Just to be sure, when people say "loser pays" they only mean the plaintiff, right? Being sued, then losing, then being forced to pay extra for the money spent suing you also seems like a recipe for abuse.
Again, at least here in Canada, it doesn't matter whether you're the plaintiff or defendant. If you lose, you typically pay some portion of the other side's legal fees.
I guess the rationale is that it's unfair that the plaintiff had to pay all that money just to protect their rights. You were the one who acted 'badly', so you should have to pay some of that.
In all this discussion over whether the 'loser pays' system is a good idea or not, no one has pointed out this: while the general rule in the US is that everyone is responsible for their own litigation, some acts contain provisions where winner can ask the court to order the loser to pay some of their costs. The Copyright Act is one of those.
In any civil action under this title, the court in its discretion may allow the recovery of full costs by or against any party other than the United States or an officer thereof. Except as otherwise provided by this title, the court may also award a reasonable attorney’s fee to the prevailing party as part of the costs.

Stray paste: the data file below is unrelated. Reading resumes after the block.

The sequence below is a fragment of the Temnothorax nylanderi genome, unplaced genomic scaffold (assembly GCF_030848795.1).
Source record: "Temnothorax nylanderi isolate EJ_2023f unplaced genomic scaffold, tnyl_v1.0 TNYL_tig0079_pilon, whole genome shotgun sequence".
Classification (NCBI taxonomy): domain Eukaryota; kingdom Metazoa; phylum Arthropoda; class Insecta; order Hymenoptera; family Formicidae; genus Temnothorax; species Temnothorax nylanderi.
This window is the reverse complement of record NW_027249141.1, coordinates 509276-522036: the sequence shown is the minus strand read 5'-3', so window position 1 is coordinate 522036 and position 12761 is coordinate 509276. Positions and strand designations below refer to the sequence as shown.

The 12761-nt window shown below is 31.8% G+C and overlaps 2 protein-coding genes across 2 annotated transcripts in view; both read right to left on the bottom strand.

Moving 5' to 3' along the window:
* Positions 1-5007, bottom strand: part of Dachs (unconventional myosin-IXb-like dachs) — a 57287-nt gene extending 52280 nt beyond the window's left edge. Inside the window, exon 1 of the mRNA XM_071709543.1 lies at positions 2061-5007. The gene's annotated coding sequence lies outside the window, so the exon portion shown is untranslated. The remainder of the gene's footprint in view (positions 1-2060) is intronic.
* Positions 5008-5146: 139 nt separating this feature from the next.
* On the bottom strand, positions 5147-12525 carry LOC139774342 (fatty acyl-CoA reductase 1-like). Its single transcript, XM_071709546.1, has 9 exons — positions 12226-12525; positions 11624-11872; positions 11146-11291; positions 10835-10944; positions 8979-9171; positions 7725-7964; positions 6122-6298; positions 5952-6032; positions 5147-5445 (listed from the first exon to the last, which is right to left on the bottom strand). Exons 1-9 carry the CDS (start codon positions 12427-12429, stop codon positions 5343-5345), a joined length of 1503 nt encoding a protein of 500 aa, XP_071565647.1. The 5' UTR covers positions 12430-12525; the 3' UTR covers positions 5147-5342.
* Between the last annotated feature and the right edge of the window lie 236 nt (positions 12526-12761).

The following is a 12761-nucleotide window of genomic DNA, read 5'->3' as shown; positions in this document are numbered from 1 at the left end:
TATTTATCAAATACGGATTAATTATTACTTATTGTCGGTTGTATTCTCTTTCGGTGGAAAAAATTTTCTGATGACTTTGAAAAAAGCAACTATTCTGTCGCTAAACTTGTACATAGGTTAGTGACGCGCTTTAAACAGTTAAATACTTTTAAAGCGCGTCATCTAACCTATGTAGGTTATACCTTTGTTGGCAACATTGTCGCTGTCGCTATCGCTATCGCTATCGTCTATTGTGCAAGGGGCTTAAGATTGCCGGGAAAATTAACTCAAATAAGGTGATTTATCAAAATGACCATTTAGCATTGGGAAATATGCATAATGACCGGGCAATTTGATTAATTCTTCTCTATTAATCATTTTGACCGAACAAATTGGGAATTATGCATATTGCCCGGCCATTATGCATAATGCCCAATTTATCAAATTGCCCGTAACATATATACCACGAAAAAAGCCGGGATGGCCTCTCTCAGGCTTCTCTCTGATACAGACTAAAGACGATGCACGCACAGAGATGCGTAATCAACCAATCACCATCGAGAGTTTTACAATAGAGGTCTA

So, to some extent, there is already a 'loser pays' system in the US when it comes to copyright law. Obviously it didn't help much in the Veoh case. I don't know the details of the case, so I don't know why that is.
Also, at least in Canada (and I assume in the UK as well) 'loser pays' almost NEVER means 'loser pays ALL of the other sides legal fees'. Even if you win, you're lucky to get 50% of your costs covered. There are exceptions to this, the big one being if the other side was engaged in vexatious or unethical conduct. But if they had a reasonable case and they argued it in an appropriate manner and lost, 50% is about as much as you can hope to get.
Notice how anyone who might want to download datapacks directly is branded a hacker
Less "everyone who wants to download the data is a hacker" and more "I'm annoyed I had to write this stupid function, but the people who sign my paychecks have demanded it".
But leaving that aside for the moment, this episode does raise the interesting question of when a modified image is "manipulated enough" by software to become a new creation in its own right.
I'm going to be nitpicky here because... well, that's just what I do. That question isn't particularly interesting at all. Most likely it wouldn't really take all that manipulation for the "remixer" (whoever is directing the software) of an image to have copyright in the new image. The standard would likely be different in different jurisdictions.
But that doesn't matter. It's possible to have copyright in a work and still have that work infringe on the copyright in another work. The real question (which I think is what most people have been discussing anyway) is: when has the image been manipulated enough that it no longer infringes on the copyright of the original image?